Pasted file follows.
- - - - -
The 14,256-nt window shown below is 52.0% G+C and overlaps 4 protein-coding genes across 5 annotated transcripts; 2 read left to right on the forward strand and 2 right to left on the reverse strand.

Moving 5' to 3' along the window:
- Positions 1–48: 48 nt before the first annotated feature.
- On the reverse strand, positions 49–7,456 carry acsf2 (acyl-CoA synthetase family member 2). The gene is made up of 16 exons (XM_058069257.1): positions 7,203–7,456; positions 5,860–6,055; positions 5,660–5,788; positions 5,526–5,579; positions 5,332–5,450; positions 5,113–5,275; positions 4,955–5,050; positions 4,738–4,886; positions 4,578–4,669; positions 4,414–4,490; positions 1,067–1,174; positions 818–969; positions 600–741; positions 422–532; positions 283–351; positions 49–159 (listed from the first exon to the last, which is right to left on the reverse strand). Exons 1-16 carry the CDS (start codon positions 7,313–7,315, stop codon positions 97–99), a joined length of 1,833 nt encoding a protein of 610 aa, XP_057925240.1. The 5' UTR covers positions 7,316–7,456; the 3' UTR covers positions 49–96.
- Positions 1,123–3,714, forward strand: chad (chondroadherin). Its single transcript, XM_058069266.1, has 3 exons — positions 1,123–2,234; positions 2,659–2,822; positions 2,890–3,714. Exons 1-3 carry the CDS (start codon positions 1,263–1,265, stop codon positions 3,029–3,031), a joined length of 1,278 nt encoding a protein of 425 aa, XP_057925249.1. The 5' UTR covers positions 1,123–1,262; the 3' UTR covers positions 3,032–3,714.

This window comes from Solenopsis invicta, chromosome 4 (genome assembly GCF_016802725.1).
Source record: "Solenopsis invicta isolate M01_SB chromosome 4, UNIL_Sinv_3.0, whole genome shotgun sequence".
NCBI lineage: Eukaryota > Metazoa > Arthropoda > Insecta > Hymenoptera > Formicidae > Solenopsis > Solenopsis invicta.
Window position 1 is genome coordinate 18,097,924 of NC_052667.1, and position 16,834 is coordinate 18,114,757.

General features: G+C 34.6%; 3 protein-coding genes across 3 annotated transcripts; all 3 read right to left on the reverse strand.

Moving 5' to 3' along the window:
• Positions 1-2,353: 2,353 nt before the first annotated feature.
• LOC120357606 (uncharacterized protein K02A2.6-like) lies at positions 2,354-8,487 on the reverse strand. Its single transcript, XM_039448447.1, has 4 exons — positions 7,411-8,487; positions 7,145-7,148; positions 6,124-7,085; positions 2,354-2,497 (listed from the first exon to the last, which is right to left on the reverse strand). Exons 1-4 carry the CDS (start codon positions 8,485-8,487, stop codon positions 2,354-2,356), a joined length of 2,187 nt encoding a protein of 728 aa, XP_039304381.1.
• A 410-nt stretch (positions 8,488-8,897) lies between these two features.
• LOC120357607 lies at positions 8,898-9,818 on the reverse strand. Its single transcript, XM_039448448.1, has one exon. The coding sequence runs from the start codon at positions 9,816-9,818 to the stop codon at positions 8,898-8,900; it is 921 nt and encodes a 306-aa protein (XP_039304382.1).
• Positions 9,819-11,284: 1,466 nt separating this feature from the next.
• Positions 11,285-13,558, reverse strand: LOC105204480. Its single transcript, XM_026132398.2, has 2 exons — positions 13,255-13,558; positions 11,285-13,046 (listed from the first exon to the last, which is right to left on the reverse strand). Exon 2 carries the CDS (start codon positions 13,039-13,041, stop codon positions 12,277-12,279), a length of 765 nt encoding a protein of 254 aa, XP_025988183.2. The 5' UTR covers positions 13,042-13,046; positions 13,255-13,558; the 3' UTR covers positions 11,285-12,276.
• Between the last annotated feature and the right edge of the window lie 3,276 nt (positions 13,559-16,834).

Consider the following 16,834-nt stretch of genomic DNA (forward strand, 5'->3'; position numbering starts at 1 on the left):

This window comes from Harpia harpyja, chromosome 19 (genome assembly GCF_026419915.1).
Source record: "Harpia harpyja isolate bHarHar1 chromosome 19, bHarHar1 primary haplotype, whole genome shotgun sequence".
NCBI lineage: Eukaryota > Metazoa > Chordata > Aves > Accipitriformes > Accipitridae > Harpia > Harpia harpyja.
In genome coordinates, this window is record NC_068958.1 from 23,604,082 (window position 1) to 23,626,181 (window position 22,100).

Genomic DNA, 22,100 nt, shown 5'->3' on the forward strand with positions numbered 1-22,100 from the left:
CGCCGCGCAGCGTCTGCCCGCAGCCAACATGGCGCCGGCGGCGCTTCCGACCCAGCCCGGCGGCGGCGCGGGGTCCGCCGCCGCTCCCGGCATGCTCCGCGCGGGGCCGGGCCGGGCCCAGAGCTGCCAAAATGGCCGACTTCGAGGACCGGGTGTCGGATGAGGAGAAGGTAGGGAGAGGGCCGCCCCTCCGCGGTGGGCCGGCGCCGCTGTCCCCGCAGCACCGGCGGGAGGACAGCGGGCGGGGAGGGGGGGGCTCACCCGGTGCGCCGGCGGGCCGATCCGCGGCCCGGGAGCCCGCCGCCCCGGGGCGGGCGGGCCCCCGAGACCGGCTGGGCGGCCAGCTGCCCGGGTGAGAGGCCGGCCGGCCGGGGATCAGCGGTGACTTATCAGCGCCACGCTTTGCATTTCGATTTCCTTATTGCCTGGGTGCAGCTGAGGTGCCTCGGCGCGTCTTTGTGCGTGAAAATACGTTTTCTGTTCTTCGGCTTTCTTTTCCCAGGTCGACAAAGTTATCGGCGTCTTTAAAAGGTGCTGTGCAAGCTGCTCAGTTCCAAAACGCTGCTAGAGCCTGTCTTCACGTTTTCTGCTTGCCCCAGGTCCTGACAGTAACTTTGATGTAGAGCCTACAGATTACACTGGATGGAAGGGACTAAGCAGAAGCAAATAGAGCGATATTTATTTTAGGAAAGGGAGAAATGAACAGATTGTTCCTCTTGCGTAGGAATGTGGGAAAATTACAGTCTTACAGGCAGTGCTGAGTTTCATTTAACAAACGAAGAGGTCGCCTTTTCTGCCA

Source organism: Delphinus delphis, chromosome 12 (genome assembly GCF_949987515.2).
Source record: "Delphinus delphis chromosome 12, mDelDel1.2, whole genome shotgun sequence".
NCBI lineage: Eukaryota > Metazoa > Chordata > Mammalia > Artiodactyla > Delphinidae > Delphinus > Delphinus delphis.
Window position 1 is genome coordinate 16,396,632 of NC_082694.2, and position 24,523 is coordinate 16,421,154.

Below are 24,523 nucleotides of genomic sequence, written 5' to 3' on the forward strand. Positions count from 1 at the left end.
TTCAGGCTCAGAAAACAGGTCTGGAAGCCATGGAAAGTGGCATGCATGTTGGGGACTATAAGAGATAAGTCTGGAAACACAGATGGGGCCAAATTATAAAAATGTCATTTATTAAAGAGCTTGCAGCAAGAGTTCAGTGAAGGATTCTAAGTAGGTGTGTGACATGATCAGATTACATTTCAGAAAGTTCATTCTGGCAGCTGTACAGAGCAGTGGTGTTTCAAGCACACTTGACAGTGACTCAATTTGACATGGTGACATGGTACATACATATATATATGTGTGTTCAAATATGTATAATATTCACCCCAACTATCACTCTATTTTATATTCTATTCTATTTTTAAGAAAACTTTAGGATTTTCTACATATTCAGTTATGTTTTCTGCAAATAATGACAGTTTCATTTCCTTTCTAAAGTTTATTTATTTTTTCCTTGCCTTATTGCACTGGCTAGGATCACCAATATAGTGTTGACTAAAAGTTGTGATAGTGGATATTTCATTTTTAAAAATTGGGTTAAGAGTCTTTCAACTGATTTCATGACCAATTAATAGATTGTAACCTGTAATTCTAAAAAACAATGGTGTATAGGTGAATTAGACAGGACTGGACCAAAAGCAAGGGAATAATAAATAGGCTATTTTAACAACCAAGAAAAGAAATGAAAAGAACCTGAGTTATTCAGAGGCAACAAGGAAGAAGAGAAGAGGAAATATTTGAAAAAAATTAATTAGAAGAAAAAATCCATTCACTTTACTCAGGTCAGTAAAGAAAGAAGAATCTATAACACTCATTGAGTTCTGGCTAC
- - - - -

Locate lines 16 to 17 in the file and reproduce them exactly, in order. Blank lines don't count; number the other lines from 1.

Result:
• Positions 9,819-11,284: 1,466 nt separating this feature from the next.
• Positions 11,285-13,558, reverse strand: LOC105204480. Its single transcript, XM_026132398.2, has 2 exons — positions 13,255-13,558; positions 11,285-13,046 (listed from the first exon to the last, which is right to left on the reverse strand). Exon 2 carries the CDS (start codon positions 13,039-13,041, stop codon positions 12,277-12,279), a length of 765 nt encoding a protein of 254 aa, XP_025988183.2. The 5' UTR covers positions 13,042-13,046; positions 13,255-13,558; the 3' UTR covers positions 11,285-12,276.